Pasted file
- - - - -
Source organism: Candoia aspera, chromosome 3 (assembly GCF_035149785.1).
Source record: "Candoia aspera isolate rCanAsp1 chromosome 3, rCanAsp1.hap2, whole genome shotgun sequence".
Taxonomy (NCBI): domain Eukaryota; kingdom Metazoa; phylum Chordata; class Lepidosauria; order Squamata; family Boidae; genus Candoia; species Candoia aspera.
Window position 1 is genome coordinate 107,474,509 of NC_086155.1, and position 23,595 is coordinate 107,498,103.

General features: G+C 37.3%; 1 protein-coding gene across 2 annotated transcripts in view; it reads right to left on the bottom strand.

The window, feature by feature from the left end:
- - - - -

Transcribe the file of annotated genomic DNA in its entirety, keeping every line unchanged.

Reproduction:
Source organism: Candoia aspera, chromosome 3 (assembly GCF_035149785.1).
Source record: "Candoia aspera isolate rCanAsp1 chromosome 3, rCanAsp1.hap2, whole genome shotgun sequence".
Taxonomy (NCBI): domain Eukaryota; kingdom Metazoa; phylum Chordata; class Lepidosauria; order Squamata; family Boidae; genus Candoia; species Candoia aspera.
Window position 1 is genome coordinate 107,474,509 of NC_086155.1, and position 23,595 is coordinate 107,498,103.

General features: G+C 37.3%; 1 protein-coding gene across 2 annotated transcripts in view; it reads right to left on the bottom strand.

The window, feature by feature from the left end: